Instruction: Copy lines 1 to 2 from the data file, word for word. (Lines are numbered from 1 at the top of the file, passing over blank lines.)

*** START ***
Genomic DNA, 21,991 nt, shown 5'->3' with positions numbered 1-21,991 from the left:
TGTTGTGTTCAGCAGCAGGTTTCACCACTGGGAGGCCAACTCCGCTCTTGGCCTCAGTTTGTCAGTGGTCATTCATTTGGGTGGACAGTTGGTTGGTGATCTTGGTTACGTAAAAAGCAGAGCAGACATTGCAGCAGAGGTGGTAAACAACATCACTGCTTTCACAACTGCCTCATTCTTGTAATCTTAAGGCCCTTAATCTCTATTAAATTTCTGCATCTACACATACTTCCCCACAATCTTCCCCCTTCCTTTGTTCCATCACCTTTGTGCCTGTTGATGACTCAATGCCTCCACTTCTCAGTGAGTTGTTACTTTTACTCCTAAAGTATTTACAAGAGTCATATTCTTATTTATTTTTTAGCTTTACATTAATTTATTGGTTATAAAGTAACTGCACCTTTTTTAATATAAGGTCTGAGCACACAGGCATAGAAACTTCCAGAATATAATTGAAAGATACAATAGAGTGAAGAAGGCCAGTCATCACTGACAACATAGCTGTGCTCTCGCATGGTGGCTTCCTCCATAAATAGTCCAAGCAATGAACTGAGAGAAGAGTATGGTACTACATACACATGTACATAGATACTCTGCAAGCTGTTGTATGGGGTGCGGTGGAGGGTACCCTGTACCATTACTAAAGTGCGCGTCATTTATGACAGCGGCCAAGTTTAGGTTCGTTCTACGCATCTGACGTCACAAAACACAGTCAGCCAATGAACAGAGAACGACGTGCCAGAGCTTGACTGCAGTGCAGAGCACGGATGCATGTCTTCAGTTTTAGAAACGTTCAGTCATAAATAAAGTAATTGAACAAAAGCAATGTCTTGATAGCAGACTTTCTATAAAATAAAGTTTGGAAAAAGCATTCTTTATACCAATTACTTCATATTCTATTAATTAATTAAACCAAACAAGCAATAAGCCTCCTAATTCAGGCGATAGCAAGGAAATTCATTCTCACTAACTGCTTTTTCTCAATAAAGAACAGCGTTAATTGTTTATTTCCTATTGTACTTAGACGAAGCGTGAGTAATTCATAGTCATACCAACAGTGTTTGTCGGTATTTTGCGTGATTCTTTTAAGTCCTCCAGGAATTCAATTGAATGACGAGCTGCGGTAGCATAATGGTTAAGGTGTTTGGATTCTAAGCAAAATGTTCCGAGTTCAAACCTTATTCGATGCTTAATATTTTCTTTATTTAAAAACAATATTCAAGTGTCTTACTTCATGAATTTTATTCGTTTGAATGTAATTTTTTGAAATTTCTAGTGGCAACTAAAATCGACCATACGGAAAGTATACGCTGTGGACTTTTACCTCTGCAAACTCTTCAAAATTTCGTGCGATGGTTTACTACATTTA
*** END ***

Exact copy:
Genomic DNA, 21,991 nt, shown 5'->3' with positions numbered 1-21,991 from the left:
TGTTGTGTTCAGCAGCAGGTTTCACCACTGGGAGGCCAACTCCGCTCTTGGCCTCAGTTTGTCAGTGGTCATTCATTTGGGTGGACAGTTGGTTGGTGATCTTGGTTACGTAAAAAGCAGAGCAGACATTGCAGCAGAGGTGGTAAACAACATCACTGCTTTCACAACTGCCTCATTCTTGTAATCTTAAGGCCCTTAATCTCTATTAAATTTCTGCATCTACACATACTTCCCCACAATCTTCCCCCTTCCTTTGTTCCATCACCTTTGTGCCTGTTGATGACTCAATGCCTCCACTTCTCAGTGAGTTGTTACTTTTACTCCTAAAGTATTTACAAGAGTCATATTCTTATTTATTTTTTAGCTTTACATTAATTTATTGGTTATAAAGTAACTGCACCTTTTTTAATATAAGGTCTGAGCACACAGGCATAGAAACTTCCAGAATATAATTGAAAGATACAATAGAGTGAAGAAGGCCAGTCATCACTGACAACATAGCTGTGCTCTCGCATGGTGGCTTCCTCCATAAATAGTCCAAGCAATGAACTGAGAGAAGAGTATGGTACTACATACACATGTACATAGATACTCTGCAAGCTGTTGTATGGGGTGCGGTGGAGGGTACCCTGTACCATTACTAAAGTGCGCGTCATTTATGACAGCGGCCAAGTTTAGGTTCGTTCTACGCATCTGACGTCACAAAACACAGTCAGCCAATGAACAGAGAACGACGTGCCAGAGCTTGACTGCAGTGCAGAGCACGGATGCATGTCTTCAGTTTTAGAAACGTTCAGTCATAAATAAAGTAATTGAACAAAAGCAATGTCTTGATAGCAGACTTTCTATAAAATAAAGTTTGGAAAAAGCATTCTTTATACCAATTACTTCATATTCTATTAATTAATTAAACCAAACAAGCAATAAGCCTCCTAATTCAGGCGATAGCAAGGAAATTCATTCTCACTAACTGCTTTTTCTCAATAAAGAACAGCGTTAATTGTTTATTTCCTATTGTACTTAGACGAAGCGTGAGTAATTCATAGTCATACCAACAGTGTTTGTCGGTATTTTGCGTGATTCTTTTAAGTCCTCCAGGAATTCAATTGAATGACGAGCTGCGGTAGCATAATGGTTAAGGTGTTTGGATTCTAAGCAAAATGTTCCGAGTTCAAACCTTATTCGATGCTTAATATTTTCTTTATTTAAAAACAATATTCAAGTGTCTTACTTCATGAATTTTATTCGTTTGAATGTAATTTTTTGAAATTTCTAGTGGCAACTAAAATCGACCATACGGAAAGTATACGCTGTGGACTTTTACCTCTGCAAACTCTTCAAAATTTCGTGCGATGGTTTACTACATTTA